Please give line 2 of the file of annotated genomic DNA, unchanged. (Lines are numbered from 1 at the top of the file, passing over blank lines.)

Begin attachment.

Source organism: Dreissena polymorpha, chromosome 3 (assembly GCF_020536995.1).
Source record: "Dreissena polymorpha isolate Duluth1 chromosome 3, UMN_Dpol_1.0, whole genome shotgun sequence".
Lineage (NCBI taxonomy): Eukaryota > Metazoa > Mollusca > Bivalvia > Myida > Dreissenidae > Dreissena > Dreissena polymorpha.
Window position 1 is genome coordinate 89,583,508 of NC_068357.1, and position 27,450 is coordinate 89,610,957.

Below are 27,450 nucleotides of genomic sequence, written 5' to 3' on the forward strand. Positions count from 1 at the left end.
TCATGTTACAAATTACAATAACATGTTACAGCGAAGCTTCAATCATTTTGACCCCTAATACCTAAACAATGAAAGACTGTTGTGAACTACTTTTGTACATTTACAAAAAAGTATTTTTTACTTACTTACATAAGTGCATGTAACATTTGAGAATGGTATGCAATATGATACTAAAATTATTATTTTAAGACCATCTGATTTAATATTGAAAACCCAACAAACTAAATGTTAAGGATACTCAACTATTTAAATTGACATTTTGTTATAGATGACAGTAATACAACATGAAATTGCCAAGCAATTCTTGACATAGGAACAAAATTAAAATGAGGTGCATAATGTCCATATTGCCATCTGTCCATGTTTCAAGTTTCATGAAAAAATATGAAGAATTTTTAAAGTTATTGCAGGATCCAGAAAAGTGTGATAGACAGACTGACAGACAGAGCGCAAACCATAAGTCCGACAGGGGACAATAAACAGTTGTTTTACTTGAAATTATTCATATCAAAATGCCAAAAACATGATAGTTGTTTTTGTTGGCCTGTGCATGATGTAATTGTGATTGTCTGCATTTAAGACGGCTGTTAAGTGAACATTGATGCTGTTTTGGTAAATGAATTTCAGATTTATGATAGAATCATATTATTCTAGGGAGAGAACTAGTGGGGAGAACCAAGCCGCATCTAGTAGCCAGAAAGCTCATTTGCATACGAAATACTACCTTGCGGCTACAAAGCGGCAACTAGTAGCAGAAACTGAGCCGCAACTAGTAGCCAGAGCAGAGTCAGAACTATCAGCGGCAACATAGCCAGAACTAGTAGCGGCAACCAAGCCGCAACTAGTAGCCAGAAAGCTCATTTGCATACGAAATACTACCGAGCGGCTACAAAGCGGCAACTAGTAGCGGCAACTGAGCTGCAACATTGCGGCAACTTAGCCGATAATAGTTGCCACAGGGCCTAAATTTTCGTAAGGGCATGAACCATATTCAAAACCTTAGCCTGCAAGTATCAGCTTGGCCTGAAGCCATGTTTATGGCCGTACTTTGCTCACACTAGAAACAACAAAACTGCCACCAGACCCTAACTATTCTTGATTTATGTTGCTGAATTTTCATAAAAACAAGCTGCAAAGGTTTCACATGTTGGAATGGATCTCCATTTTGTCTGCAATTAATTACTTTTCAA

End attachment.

Source record: "Dreissena polymorpha isolate Duluth1 chromosome 3, UMN_Dpol_1.0, whole genome shotgun sequence".